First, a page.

The Falcons may want to move back in the first round, but they can’t say that with much conviction as things sit today. They simply don’t know who will be available when they come on the clock with the 17th overall selection on April 28. It could easily be a player that is at or near the top of their draft board, making him too good to pass up at the point even if they wanted to trade back.
Also it needs to be pointed out that it “takes two to tango,” meaning that regardless of the Falcons desire to move back in the draft, they still need another team to partner with them to make it a reality. It’s possible that any trade offers the Falcons get at the top of the draft is paltry, thus prompting the team to decide to stick with their current selection rather than get fleeced in an offered deal. The same potentially applies to the second and third-round picks as well.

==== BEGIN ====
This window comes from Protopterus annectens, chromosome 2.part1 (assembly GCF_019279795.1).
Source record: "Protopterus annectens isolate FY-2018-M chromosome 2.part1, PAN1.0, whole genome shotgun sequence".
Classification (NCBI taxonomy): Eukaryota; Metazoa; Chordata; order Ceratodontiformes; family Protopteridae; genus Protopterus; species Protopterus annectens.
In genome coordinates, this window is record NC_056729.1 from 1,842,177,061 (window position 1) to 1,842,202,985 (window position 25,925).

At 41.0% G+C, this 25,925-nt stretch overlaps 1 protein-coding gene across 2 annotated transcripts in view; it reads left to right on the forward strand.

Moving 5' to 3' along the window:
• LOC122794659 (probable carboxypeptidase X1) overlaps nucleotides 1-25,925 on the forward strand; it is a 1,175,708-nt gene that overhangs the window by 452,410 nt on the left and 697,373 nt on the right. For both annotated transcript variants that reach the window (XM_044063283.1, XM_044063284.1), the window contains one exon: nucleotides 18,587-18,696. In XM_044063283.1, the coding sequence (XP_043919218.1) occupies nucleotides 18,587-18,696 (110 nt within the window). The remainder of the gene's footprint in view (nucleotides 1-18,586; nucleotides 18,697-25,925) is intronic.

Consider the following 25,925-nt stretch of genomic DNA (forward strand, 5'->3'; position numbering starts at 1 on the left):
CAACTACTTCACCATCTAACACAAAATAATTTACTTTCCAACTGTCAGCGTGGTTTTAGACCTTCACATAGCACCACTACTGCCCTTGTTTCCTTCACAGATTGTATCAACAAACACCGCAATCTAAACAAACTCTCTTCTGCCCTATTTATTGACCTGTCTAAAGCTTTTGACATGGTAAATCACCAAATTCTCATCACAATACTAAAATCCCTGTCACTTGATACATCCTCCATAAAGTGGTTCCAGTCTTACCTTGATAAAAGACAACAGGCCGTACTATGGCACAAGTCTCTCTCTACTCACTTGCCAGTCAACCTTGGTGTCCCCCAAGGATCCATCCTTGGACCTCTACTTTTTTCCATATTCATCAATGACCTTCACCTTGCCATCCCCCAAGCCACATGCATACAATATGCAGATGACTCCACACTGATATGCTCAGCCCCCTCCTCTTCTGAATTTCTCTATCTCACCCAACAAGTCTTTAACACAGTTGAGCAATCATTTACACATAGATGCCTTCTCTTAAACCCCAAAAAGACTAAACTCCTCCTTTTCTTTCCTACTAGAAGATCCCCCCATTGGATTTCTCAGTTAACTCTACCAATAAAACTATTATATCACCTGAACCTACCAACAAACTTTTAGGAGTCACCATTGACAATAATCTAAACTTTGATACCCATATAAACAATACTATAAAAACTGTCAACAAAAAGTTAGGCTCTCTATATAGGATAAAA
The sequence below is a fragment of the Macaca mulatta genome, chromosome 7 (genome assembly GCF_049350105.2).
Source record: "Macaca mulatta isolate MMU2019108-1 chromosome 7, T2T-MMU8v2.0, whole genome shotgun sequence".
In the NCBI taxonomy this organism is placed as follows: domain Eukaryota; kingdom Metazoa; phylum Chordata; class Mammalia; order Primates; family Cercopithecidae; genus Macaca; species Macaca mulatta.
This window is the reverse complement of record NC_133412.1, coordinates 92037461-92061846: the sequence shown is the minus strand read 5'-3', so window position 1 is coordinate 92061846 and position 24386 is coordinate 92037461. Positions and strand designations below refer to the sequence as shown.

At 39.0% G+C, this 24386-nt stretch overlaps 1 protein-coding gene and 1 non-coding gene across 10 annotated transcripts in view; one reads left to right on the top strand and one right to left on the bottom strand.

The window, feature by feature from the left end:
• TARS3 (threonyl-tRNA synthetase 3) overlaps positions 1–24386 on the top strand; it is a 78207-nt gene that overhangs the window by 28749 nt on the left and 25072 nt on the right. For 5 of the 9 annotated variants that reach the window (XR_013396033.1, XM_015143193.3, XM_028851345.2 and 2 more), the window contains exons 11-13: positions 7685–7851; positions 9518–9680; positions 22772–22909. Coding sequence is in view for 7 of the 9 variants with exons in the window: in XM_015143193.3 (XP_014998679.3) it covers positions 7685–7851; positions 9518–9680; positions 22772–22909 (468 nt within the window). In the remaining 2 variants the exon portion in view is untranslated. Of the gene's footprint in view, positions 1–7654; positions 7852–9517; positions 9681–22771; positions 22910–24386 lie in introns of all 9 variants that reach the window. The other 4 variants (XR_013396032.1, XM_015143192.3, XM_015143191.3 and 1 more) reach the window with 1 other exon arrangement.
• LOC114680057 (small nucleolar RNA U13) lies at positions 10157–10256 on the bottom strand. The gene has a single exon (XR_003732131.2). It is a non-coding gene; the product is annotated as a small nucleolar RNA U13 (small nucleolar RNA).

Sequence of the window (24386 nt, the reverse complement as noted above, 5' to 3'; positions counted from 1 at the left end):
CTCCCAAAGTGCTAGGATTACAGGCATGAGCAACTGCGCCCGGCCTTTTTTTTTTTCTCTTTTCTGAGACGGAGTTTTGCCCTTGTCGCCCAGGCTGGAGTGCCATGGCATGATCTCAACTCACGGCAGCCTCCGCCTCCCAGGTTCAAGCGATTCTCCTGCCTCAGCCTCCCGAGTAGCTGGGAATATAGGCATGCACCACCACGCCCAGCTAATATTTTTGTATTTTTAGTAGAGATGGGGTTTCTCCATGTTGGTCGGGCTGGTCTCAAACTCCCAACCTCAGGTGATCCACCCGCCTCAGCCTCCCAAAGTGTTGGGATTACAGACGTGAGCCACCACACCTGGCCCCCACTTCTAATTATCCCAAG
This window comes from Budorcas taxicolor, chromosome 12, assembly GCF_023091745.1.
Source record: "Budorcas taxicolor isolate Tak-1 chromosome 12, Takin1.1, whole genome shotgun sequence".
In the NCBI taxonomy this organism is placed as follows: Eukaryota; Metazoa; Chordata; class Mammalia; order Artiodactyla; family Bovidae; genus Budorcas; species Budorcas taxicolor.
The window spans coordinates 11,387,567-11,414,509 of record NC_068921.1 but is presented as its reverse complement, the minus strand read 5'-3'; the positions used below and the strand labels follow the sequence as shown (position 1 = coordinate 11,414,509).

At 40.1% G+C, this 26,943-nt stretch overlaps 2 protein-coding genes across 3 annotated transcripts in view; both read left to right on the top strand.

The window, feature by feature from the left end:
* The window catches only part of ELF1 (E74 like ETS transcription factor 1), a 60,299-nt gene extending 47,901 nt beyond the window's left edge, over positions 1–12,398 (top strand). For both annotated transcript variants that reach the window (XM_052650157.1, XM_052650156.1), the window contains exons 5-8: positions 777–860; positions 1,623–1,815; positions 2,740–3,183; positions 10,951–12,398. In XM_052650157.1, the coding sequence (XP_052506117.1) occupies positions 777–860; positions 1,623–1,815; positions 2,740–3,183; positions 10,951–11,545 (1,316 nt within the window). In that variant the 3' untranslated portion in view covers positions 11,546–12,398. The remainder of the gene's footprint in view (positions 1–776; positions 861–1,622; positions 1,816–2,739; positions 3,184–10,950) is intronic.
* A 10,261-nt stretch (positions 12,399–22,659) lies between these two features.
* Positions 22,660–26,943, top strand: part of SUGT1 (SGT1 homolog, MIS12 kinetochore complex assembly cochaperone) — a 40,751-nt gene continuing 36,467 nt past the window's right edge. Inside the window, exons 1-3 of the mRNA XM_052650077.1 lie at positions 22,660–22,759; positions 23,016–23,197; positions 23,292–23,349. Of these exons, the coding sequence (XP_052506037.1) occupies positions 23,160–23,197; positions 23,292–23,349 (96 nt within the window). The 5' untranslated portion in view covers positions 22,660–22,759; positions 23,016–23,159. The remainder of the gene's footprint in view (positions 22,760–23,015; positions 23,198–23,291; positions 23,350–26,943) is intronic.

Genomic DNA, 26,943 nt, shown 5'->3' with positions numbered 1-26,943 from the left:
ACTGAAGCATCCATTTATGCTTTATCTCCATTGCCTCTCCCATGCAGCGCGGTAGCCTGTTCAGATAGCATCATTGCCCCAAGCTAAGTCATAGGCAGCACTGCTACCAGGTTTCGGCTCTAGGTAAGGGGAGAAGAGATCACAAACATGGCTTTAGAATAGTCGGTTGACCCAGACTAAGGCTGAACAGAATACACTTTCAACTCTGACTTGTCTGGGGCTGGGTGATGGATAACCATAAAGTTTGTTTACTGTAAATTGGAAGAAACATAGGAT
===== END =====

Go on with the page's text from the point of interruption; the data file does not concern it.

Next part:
So if the Falcons intend to plug their numerous holes, then they can’t completely rely on the draft to do it all, thus putting more emphasis on spending during free agency.
Which begs the question, what would spending $30 million, including $19 million on new free agents, look like?
Past Falcons Free-Agent Signings Can Be Broken Down Into Three Tiers
Last year the 2015 cap hits of Durant, Brooks Reed and Adrian Clayborn at signing was about $9.8 million combined, according to ESPN’s contract figures. The previous year, the combined 2014 cap hits of Paul Soliai, Tyson Jackson and Jon Asamoah cost about $11.3 million towards the cap that year.
Therefore the average first-year cap hit of all six players is roughly $3.5 million. All six players had cap hits exceeding $3 million, with Soliai having the highest at $5.4 million. We might consider a first-year cap hit north of $3 million as “first-tier” signings for the time being.